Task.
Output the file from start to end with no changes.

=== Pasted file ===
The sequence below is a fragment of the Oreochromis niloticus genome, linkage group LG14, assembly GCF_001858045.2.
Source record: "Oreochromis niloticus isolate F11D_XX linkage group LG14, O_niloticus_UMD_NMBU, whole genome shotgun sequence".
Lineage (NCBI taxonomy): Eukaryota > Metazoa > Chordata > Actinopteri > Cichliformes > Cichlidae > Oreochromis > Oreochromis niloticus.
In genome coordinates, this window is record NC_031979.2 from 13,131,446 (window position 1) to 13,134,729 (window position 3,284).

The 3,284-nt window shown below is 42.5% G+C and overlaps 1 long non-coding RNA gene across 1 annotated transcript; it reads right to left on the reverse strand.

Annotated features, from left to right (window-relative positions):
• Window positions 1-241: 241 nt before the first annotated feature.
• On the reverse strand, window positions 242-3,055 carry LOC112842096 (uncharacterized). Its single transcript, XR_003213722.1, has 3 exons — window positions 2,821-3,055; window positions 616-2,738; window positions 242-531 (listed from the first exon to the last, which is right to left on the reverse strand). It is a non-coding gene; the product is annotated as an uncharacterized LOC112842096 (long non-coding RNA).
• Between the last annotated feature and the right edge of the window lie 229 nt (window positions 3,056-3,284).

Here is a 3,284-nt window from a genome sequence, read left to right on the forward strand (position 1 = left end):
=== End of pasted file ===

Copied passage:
The sequence below is a fragment of the Oreochromis niloticus genome, linkage group LG14, assembly GCF_001858045.2.
Source record: "Oreochromis niloticus isolate F11D_XX linkage group LG14, O_niloticus_UMD_NMBU, whole genome shotgun sequence".
Lineage (NCBI taxonomy): Eukaryota > Metazoa > Chordata > Actinopteri > Cichliformes > Cichlidae > Oreochromis > Oreochromis niloticus.
In genome coordinates, this window is record NC_031979.2 from 13,131,446 (window position 1) to 13,134,729 (window position 3,284).

The 3,284-nt window shown below is 42.5% G+C and overlaps 1 long non-coding RNA gene across 1 annotated transcript; it reads right to left on the reverse strand.

Annotated features, from left to right (window-relative positions):
• Window positions 1-241: 241 nt before the first annotated feature.
• On the reverse strand, window positions 242-3,055 carry LOC112842096 (uncharacterized). Its single transcript, XR_003213722.1, has 3 exons — window positions 2,821-3,055; window positions 616-2,738; window positions 242-531 (listed from the first exon to the last, which is right to left on the reverse strand). It is a non-coding gene; the product is annotated as an uncharacterized LOC112842096 (long non-coding RNA).
• Between the last annotated feature and the right edge of the window lie 229 nt (window positions 3,056-3,284).

Here is a 3,284-nt window from a genome sequence, read left to right on the forward strand (position 1 = left end):